No More And Then

man s hand in shallow focus and grayscale photography
Photo by lalesh aldarwish on

A while back, a teacher at Child’s school asked me for some help. After several weeks of him being cagey about what he actually wanted, he admitted part (but as little as possible) of his SooperSekrit Master Plan. Turned out, we were already scheduled that day, so we couldn’t help him. I told him so (months ago), and provided a few  contacts that might be able to help him instead. Since then, about every 10 days or so, he sends me a hostile email about how he still needs help for his event. And every 10 days or so (for 2 months), I sent him a reply that said “we can’t”. The contacts that I provided apparently also can’t help, but he seems to still think that I’m now responsible for making his event a success, and just keep providing options to him. I’ve stopped responding to his emails. He can’t read and process that I have my own things going on, and it’s *his* event, not mine. I don’t feel any additional obligation. But apparently, by the now-dozens of emails, increasingly accusatory that I’m not helping him (when I said from the start that I couldn’t), he feels like I’ve not satisfactorily fulfilled my obligation to him.

Wait, what??

When you ask for help, it’s a request for aid in addition to what’s already happening. If you didn’t make sure that you had sufficient contacts and support on your event before you barreled ahead anyway, that’s on you. I shared some contacts with this guy. If he’s been a big an ass to them as he is being to me, I feel like I owe my contacts an apology for dragging them into this shitshow.

So I’ve been thinking about where obligation ends. A conversation flowchart goes like this:

Can you help me?

– Option 1: Yes (and then the negotiated help happens)

– Options 2: No I can’t (and then the person finds another person to ask).

But this one went off the rails, and apparently by even trying to help him, he feels like I took on responsibility for completing the help contract and making his event a success. When someone tries to leach help out of you, instead of you being able to give it freely, it makes you unwilling to do what they want. But it makes you question trying to help the next time. No one likes Forced Marches. And saying “Thank you for everything you’ve done so far, but really, it’s not enough. I still need more” is just passive-aggressive. I come from Italian Catholic. You have to get up pretty early in the morning to lay the guilt on me.

I was speaking to one of the contacts I provided, and I apologized to him about involving him in this whole thing. He said it sounds like this guy wants himself and his hockey team  *to be SEEN doing the thing*, more than he actually cares about doing the thing.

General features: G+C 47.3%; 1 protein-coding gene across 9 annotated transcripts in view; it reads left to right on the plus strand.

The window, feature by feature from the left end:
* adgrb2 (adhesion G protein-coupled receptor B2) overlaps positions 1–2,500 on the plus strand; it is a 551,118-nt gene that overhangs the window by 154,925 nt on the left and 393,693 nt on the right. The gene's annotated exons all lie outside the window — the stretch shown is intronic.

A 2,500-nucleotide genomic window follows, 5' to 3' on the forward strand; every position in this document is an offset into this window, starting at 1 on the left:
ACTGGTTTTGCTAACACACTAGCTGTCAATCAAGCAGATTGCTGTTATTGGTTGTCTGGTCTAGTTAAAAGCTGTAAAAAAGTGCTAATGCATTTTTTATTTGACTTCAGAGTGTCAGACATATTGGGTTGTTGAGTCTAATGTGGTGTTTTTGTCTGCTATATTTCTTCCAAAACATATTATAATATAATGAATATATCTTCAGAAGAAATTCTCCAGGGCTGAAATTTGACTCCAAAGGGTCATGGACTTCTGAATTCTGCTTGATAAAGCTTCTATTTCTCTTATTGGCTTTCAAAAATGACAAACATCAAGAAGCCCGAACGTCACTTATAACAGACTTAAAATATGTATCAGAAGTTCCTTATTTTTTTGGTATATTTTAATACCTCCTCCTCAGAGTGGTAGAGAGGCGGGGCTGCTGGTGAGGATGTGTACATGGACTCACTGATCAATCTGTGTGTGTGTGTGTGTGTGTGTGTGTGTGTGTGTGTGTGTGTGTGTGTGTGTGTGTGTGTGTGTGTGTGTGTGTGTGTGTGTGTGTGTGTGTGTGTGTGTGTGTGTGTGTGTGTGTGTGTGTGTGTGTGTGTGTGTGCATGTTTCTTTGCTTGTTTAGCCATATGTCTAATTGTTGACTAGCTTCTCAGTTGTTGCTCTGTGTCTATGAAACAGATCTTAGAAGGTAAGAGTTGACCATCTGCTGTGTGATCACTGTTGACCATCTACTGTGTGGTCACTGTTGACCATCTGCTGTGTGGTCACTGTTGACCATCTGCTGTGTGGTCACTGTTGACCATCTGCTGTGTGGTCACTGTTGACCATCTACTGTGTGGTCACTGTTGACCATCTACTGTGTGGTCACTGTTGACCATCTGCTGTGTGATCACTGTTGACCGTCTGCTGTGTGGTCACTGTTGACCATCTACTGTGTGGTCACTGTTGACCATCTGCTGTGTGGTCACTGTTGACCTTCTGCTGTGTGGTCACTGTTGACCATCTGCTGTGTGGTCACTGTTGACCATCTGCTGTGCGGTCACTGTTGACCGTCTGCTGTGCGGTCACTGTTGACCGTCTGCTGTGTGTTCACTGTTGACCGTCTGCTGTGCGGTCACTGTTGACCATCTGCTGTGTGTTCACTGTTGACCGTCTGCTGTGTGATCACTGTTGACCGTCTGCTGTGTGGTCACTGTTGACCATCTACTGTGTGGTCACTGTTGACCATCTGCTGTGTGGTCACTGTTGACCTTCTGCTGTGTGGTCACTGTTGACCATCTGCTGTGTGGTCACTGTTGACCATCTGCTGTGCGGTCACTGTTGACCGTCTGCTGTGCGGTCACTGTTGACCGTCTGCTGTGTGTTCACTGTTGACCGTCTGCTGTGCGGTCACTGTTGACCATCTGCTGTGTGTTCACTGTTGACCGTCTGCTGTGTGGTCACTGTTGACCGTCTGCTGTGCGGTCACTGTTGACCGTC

Since I spend many many hours of my week (and month and year) in service to the cadets, I realized that he was right. Looking back, the first few conversations when the answer to ‘what do you need’ was “we’re doing a year of Remembrance”. Yes… and that means…? He seemed to not want to show his cards because… what? I was going to steal his thunder? He wanted something from me, but didn’t really want to tell me why, or admit to anyone else what he actually wanted. So everyone kind of got tired of him (Even if they maybe could have helped), and they left him to his mysterious paranoid purposes.


Who remembers the part of Dude, Where’s my Car, when Kelso is ordering Chinese food at the drive through? After each item Kelso orders, the person in the restaurant taking the order says “And then”. He says “That’s all”, and she says “and then” , and he has to say “NO MORE AND THEN” about 15 times before she’s willing to admit the end of the order. No up-sell, no additional items. Nomoreand’den.

This is the kind of behaviour that gives me the whitehotfury, too. A while ago, a charity to whom I donate called to ask for more. I said I couldn’t give them any more. They said “how about just a little more”. And I said no. They said” how about it we make it a little more this other way, instead”. And I stopped donating to them.

Stop telling people that they’re not doing enough. You wanted me to support you, so I did, and you had to go wreck it because you don’t know what No means. Srsly. How you feel now that you lost all my support?

These two experiences provided the textbook worst way to behave when looking for help. It got me thinking… I ask for help all the time – from veterans, from the Legion, from the Regiment, from other cadet corps and squadrons, from my family and friends. I hope I’ve never been as awful a supplicant. I apologize profusely and sincerely if I have. I like to think that I have the kind of relationship with most of my peers that they would have kicked my ass if I was so equally arrogant and petulant.

As we’re running on fumes at the tail end of the Thanksgiving weekend, I want to thank everyone who is gracious and generous with their time and resources – whether with me, or any other friend, peer, colleague, family member (of origin or choice), cause, or group. It’s with the passion and good humour of others that shit gets done. If you’ve helped with that, at all, ever, good on you.

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